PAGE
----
But, hokey as it was, I had a good time walking though the Witch's Dungeon. Had the wait been longer, I may have been disappointed, but we left with a smile on our faces.

If you're thinking of visiting the Dungeon, I suggest an early arrival. Also, bring a coffee or hot chocolate to keep warm. Here is a link to a YouTube video tour of the Dungeon, in case you bail from the line.

The Witch's Dungeon is open Friday, Saturday, and Sundays in October from 7 PM to 10 PM. They will be closed the weekend of October 24 - 26th, though.


The great apartment reshuffle of 2008, or, Has anyone lost their horse?

This is a special bulletin addressing all West Hartford residents. 

You may want to check on your horse. That is, check only if you already own a horse. Is it missing? Yes? Then, I may have an idea where you can find it. You may want to try the back stairwell of the triple-decker I call home. 

I'm told that a single man lives above me and that two women live above him, but I swear someone's hiding a horse up there, and they're waiting until I'm in bed to take him down the stairs (which just happen to line the wall of my bedroom closet) for a walk in the backyard. And, in a move I can only assume is meant to scare off any potential horse thieves, they're slamming the back door as hard as possible on their way outside, rattling windows and waking me from a calm slumber.

Now, call me old-fashioned, but I think an animal like a horse shouldn't be cooped up in an apartment all day long. Am I alone here in these opinions? I just think such abuse isn't right.

But, being new to the neighborhood, I also don't want to rock the boat too hard by insisting that the horse be, at the very least, kept in the garage.

Oh, and I forgot to mention, the horse is invisible. So, if you're missing a horse and it isn't invisible, I'm sorry if I got your hopes up. You'd better run off those missing signs at the Kinkos after all. I mean, this thing must be invisible, because every time I hear the hoofs, the clip-clop, I only see one of my upstairs neighbors leaving and walking across the driveway. Strangest thing . . . I hear a horse, yet I only see a person.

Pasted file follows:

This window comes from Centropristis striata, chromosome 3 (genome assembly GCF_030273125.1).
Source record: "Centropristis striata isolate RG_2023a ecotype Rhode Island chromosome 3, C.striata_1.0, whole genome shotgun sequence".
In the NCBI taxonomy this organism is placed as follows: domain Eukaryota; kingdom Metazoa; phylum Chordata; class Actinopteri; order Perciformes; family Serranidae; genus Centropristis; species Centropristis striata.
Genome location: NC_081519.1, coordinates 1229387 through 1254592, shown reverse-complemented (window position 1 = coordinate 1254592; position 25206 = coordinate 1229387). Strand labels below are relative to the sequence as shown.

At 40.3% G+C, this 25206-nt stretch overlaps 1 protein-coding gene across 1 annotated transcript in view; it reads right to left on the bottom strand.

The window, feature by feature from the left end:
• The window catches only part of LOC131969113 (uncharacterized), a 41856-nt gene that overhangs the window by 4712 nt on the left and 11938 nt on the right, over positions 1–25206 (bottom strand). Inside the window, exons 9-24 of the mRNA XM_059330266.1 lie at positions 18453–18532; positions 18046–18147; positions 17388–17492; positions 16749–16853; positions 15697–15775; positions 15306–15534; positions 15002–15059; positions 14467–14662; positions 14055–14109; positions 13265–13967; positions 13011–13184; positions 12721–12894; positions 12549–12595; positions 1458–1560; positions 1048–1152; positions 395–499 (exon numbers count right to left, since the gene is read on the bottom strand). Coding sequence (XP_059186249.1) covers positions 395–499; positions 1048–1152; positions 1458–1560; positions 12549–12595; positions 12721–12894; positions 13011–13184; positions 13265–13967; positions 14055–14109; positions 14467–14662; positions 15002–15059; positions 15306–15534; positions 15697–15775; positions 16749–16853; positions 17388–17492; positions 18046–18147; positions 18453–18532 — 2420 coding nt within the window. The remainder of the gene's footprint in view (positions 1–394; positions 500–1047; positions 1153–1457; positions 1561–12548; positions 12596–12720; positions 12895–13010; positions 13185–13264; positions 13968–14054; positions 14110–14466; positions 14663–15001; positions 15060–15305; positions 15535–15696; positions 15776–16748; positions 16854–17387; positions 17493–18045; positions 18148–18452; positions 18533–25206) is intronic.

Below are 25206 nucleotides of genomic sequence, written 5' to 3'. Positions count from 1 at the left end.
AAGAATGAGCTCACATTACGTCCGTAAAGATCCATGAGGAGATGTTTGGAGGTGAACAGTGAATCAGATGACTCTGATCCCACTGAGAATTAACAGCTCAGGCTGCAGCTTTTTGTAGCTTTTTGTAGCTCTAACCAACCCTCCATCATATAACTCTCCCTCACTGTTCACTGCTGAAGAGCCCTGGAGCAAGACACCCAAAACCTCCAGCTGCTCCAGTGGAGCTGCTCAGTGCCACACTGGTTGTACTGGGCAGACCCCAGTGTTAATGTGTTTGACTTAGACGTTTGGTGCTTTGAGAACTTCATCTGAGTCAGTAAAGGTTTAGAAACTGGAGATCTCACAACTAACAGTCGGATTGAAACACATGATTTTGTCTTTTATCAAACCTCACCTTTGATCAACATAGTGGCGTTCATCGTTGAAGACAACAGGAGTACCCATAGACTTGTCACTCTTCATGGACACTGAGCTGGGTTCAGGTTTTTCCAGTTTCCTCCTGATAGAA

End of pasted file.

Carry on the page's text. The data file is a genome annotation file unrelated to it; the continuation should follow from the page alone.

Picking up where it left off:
Hey, wait a minute. Maybe there isn't a horse, after all. Maybe one of the neighbors just walks really loud down the stairs!

That's a bit more logical, isn't it?

Of course, what I'm rattling on about is the fact that the Professor and I are dealing with living below a noisy neighbor. This is always the fear that comes with living in a two- or three-family home. And, thus far, I don't feel comfortable saying anything to the noisy one because first, I'm the new guy in the building, and second, they're just WALKING. I can't tell someone to walk differently, can I? How awkward would that conversation be?

"Uh, hi, excuse me. I'm Ben from downstairs."

"Oh, hello."

"Um, yeah, I was wondering, when you walk, do you imagine yourself more as a ballerina or as an army cadet?"


When we first moved, the rest of the building was empty. Thus, no horse. Then, slowly but surely, the rest of the residents returned from business trips and summer vacations. And the noise began. The first time it happened, I thought we had a surly pirate living above us with two peg legs.

But, no. No pirate. Just a man and two women. All seemed to have their natural legs and feet, as well.

So, the Professor and I both recently decided, after a long night of the "stair brigade," that we'd had enough with the stomping. Instead of getting frustrated to the point of literal and figurative exhaustion, we chose to swap our bedroom with our office/spare room. This would move us away from the noise and get us out from under the stairwell. It was either that or install a slide in the back hall, which, on second thought, would probably have resulted in more noise when everyone torpedoed into the wall at the end of the slide (though the sight would've been one to cherish).

The swap was going to be gradual, taking place over a few days. We were going to shuffle out desks and bureaus first, file cabinets second, then the bed on the final day. 

Having just moved and unpacked less than three months ago, though, the sight of an unfinished room became flashback-inducing. Once we began, we knew we couldn't stop. Shelves were uncovered, trunks were hoisted, the bed frame was deconstructed. We were cooking with gas, as they say. Within two hours, we dismantled our home. And all that was needed was to put the puzzle back together again.